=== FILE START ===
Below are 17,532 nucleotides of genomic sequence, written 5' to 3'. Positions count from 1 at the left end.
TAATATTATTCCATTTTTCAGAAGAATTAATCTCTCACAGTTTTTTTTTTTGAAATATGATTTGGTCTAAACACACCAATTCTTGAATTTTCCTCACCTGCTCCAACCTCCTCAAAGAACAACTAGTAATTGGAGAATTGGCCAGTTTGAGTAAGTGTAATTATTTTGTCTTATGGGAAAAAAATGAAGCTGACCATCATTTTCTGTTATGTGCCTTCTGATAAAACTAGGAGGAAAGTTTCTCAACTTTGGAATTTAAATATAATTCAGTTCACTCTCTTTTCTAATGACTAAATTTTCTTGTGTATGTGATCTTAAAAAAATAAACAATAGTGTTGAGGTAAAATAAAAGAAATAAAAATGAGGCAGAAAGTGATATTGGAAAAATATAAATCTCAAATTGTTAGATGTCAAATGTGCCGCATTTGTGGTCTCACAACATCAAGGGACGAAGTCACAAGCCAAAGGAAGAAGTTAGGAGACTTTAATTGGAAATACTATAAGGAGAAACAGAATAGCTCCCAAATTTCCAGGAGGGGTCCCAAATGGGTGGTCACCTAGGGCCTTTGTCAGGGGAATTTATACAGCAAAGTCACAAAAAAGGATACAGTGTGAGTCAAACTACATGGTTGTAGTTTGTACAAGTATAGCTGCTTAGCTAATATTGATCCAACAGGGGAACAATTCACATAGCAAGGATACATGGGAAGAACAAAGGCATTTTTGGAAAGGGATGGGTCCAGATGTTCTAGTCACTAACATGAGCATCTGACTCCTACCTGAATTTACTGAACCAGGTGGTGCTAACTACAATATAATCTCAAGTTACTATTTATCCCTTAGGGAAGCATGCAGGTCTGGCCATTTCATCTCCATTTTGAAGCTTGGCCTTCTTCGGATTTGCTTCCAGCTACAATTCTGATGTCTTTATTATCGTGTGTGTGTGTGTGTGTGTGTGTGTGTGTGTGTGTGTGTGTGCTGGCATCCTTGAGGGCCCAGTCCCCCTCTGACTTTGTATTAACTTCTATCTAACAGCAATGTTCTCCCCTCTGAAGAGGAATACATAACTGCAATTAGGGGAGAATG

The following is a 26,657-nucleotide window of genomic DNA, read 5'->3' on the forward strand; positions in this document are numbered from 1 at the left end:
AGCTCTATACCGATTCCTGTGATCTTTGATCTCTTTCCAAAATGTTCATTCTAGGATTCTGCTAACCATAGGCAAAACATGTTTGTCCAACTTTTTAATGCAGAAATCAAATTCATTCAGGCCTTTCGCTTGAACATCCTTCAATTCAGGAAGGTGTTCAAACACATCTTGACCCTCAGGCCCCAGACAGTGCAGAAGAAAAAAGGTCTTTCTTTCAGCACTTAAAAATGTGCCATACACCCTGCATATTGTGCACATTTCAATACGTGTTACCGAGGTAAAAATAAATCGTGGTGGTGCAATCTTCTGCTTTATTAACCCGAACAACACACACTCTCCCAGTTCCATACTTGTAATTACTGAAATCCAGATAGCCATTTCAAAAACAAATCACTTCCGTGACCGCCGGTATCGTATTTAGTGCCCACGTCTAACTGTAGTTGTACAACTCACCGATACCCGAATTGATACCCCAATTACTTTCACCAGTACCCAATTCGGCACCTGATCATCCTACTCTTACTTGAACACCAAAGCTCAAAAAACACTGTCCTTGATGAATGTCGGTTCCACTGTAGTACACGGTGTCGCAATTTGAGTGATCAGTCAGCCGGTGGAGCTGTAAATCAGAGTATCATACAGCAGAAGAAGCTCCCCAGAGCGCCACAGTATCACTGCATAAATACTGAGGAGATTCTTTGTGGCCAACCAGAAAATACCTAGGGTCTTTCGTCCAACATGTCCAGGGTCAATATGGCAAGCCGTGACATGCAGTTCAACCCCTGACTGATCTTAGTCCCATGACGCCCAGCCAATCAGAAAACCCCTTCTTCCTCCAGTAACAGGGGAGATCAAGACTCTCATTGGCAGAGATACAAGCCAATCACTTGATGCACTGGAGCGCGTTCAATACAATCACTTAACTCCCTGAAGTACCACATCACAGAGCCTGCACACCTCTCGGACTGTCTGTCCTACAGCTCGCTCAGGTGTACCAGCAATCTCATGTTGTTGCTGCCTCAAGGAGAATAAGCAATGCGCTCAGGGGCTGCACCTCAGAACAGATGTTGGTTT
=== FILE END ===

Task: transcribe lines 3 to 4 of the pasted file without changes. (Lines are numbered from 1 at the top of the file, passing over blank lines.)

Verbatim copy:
The following is a 26,657-nucleotide window of genomic DNA, read 5'->3' on the forward strand; positions in this document are numbered from 1 at the left end:
AGCTCTATACCGATTCCTGTGATCTTTGATCTCTTTCCAAAATGTTCATTCTAGGATTCTGCTAACCATAGGCAAAACATGTTTGTCCAACTTTTTAATGCAGAAATCAAATTCATTCAGGCCTTTCGCTTGAACATCCTTCAATTCAGGAAGGTGTTCAAACACATCTTGACCCTCAGGCCCCAGACAGTGCAGAAGAAAAAAGGTCTTTCTTTCAGCACTTAAAAATGTGCCATACACCCTGCATATTGTGCACATTTCAATACGTGTTACCGAGGTAAAAATAAATCGTGGTGGTGCAATCTTCTGCTTTATTAACCCGAACAACACACACTCTCCCAGTTCCATACTTGTAATTACTGAAATCCAGATAGCCATTTCAAAAACAAATCACTTCCGTGACCGCCGGTATCGTATTTAGTGCCCACGTCTAACTGTAGTTGTACAACTCACCGATACCCGAATTGATACCCCAATTACTTTCACCAGTACCCAATTCGGCACCTGATCATCCTACTCTTACTTGAACACCAAAGCTCAAAAAACACTGTCCTTGATGAATGTCGGTTCCACTGTAGTACACGGTGTCGCAATTTGAGTGATCAGTCAGCCGGTGGAGCTGTAAATCAGAGTATCATACAGCAGAAGAAGCTCCCCAGAGCGCCACAGTATCACTGCATAAATACTGAGGAGATTCTTTGTGGCCAACCAGAAAATACCTAGGGTCTTTCGTCCAACATGTCCAGGGTCAATATGGCAAGCCGTGACATGCAGTTCAACCCCTGACTGATCTTAGTCCCATGACGCCCAGCCAATCAGAAAACCCCTTCTTCCTCCAGTAACAGGGGAGATCAAGACTCTCATTGGCAGAGATACAAGCCAATCACTTGATGCACTGGAGCGCGTTCAATACAATCACTTAACTCCCTGAAGTACCACATCACAGAGCCTGCACACCTCTCGGACTGTCTGTCCTACAGCTCGCTCAGGTGTACCAGCAATCTCATGTTGTTGCTGCCTCAAGGAGAATAAGCAATGCGCTCAGGGGCTGCACCTCAGAACAGATGTTGGTTT